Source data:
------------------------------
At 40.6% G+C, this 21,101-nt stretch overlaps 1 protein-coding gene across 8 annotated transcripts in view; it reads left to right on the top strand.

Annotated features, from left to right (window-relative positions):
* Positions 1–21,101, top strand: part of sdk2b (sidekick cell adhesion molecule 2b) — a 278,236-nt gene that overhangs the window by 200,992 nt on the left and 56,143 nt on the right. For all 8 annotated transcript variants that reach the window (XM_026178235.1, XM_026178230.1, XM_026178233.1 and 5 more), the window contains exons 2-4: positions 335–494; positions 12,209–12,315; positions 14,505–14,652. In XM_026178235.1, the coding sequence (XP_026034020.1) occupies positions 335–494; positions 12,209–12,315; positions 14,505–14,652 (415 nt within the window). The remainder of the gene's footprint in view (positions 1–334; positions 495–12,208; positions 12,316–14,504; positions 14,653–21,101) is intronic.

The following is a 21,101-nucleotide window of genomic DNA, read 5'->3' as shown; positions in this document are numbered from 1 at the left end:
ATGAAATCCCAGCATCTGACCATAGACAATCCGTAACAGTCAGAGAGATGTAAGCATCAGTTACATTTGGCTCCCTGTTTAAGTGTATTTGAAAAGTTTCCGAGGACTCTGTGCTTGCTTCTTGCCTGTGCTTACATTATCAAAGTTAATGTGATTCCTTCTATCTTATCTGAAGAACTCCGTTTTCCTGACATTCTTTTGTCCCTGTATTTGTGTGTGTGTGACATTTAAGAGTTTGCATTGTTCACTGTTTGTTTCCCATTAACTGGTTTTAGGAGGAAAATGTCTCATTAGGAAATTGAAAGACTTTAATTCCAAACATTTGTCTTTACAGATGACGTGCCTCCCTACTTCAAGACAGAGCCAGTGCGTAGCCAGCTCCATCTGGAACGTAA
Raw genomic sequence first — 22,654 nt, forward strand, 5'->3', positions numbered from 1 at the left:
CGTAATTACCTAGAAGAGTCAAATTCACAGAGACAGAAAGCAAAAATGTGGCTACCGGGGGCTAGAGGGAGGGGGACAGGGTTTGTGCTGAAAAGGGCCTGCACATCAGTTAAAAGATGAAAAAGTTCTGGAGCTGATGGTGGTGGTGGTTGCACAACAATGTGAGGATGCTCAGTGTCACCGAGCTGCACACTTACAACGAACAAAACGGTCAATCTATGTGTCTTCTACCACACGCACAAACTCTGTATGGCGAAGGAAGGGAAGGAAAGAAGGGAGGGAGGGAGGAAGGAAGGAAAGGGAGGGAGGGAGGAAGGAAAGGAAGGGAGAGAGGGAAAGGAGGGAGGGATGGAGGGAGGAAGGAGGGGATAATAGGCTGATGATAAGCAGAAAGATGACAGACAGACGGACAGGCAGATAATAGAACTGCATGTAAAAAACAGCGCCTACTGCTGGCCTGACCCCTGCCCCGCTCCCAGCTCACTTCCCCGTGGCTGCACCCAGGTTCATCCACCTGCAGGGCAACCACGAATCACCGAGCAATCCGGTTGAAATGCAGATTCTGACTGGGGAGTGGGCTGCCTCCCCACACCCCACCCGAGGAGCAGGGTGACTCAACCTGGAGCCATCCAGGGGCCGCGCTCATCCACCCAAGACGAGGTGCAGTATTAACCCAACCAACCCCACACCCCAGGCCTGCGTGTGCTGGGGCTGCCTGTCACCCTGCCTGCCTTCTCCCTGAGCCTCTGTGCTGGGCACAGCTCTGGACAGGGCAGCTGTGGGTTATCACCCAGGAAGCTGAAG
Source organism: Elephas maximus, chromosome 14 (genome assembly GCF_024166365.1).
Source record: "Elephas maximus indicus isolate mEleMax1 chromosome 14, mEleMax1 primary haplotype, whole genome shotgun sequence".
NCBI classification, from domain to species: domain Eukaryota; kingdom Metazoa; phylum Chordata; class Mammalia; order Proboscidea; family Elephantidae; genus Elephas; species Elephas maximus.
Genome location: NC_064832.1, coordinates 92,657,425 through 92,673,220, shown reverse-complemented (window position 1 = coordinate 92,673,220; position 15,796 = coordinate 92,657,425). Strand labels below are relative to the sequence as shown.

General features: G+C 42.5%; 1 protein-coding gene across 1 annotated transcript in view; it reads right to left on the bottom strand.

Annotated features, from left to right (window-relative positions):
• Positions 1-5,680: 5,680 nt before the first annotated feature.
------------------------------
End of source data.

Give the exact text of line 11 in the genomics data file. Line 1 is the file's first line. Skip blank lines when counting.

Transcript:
Genome location: NC_064832.1, coordinates 92,657,425 through 92,673,220, shown reverse-complemented (window position 1 = coordinate 92,673,220; position 15,796 = coordinate 92,657,425). Strand labels below are relative to the sequence as shown.